“We learn and we see things differently when we can play with them with our hands, as opposed to read about them in a book or hear about them in a lecture,” Grossman says.
At MIT, of course, hands-on learning runs deep — the motto, after all, is “mens et manus,” Latin for mind and hand — finding purchase in makerspaces affiliated with engineering or other disciplines for tooling around with machine parts and gears or even bioengineering projects. Materials science and engineering, too, involves making things, namely, new materials for specific applications — but Grossman wanted to focus instead on characterization: analyzing and understanding physical properties of materials, learning why they’re hard or soft or malleable.
“Characterization plays a very fundamental role in our understanding of how to improve processing, improve synthesis, change the structure of materials, et cetera, to ultimately yield a particular performance that’s needed for an application,” says Associate Professor James LeBeau, a microscopy expert in DMSE who helped curate the Breakerspace instruments. “And this space is at that core of characterization.”
The name of the facility itself is a play on “makerspace,” with a twist — students can examine, test, and even break materials to see what they’re made of, how they fail, and why.
Equipment required to characterize materials ranges from digital optical microscopes to SEMs measuring in nanometers, or billionths of a meter. Also needed are machines that can analyze materials, such as an X-ray diffractometer (XRD) and a scanning Raman microscope, which convey information about material structures and chemical compositions.
Also available are content creation tools — cameras with tripods, microphones, and lighting — so students can record their experiments and analyses and share them on social media.
The Breakerspace instruments were chosen because they can be operated effectively with very little training — “literally minutes,” says Grossman — which will be provided during regularly scheduled orientations.
“So maybe you've got something in your pocket; you want to know what it's made of — or you want to know what its surface looks like at the 20-nanometers length scale. Well, you can do that here,” Grossman says.
Some students got to exercise their curiosity well before construction on the facility began. Last year, Maria Aguiar, now a junior in DMSE, put her cat figurine into the SEM and discovered its bluish-green tint, characteristic of oxidized copper, was in fact paint.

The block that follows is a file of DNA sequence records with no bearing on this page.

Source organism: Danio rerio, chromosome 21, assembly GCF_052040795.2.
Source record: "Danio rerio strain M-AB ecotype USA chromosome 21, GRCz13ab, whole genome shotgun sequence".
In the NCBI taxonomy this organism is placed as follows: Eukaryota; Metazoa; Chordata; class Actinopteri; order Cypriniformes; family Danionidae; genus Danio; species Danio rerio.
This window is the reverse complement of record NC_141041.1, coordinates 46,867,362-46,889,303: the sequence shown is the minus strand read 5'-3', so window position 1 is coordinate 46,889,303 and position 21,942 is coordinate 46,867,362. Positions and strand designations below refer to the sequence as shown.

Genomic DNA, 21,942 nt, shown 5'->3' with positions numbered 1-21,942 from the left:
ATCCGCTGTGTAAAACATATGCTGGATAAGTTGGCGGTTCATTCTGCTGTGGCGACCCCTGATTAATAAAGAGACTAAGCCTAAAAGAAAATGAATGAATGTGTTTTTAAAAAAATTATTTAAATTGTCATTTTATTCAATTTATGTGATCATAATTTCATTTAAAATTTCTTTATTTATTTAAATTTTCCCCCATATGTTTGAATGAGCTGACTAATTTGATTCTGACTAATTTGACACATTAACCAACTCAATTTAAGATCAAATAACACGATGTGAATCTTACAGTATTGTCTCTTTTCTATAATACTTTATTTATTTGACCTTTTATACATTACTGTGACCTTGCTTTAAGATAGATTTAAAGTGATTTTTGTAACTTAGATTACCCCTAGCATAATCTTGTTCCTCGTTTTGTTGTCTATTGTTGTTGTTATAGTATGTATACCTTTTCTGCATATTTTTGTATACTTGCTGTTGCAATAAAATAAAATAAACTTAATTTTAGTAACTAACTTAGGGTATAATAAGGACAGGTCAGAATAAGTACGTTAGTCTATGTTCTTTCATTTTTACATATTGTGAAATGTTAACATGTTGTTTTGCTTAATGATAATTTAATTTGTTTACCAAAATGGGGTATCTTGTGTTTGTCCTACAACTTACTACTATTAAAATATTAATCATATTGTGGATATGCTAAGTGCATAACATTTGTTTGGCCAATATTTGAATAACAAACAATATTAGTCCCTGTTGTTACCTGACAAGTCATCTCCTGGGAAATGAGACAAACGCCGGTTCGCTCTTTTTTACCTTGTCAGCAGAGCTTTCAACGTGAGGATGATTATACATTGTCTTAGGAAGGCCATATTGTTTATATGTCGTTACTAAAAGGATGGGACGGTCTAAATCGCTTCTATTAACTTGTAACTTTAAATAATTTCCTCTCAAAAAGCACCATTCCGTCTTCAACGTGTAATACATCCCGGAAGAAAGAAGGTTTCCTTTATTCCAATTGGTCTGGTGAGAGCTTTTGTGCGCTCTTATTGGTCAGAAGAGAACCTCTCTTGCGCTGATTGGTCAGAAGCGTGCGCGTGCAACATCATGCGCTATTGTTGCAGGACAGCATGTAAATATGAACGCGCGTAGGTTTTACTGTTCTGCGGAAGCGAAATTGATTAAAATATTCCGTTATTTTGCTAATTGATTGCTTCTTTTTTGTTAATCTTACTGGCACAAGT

The rest of MIT was encouraged on Breakerday. One visitor pulled out an Excedrin tablet. Grossman put it under the XRD, which illuminates an object with X-rays to determine its atomic structure. The machine identified acetaminophen, caffeine, and other compounds.
Another student had a cup of apple cider, one of the refreshments available in the lounge that day. “Can you analyze this?” he asked Grossman. The student dipped his finger in the liquid and put a drop of it into an FTIR — short for Fourier-transform infrared spectroscopy; it measures how a sample material interacts with infrared light.
“Lo and behold, the machine found that it's mostly made of water and then a bunch of sugar,” Grossman says. “But that’s the point. It’s not just about getting people to know how to use these tools, but to be curious about what things are made of and get a glimpse at the unseen world around us.”
An undergraduate experience
Though Breakerday welcomed everyone at MIT, regular access is exclusive to MIT undergraduates, ensuring a dedicated place for them to learn, explore, and build a community. Grossman and Lavallee say graduate students and postdocs who need characterization tools for research have multiple avenues of access at MIT — their advisors’ laboratories, for example, or shared facilities such as MIT.nano.
“It’s very difficult for undergrads as just an augmentation of their curricular experience to go and utilize those resources, because there are fees associated with them — there are wait lists, scheduling and policy challenges, and often lengthy training requirements,” Lavallee says. “The Breakerspace is not a wholesale creation of new capabilities that we’re excluding other communities from. It’s just putting those capabilities together in a curated way to deliver to undergraduates.”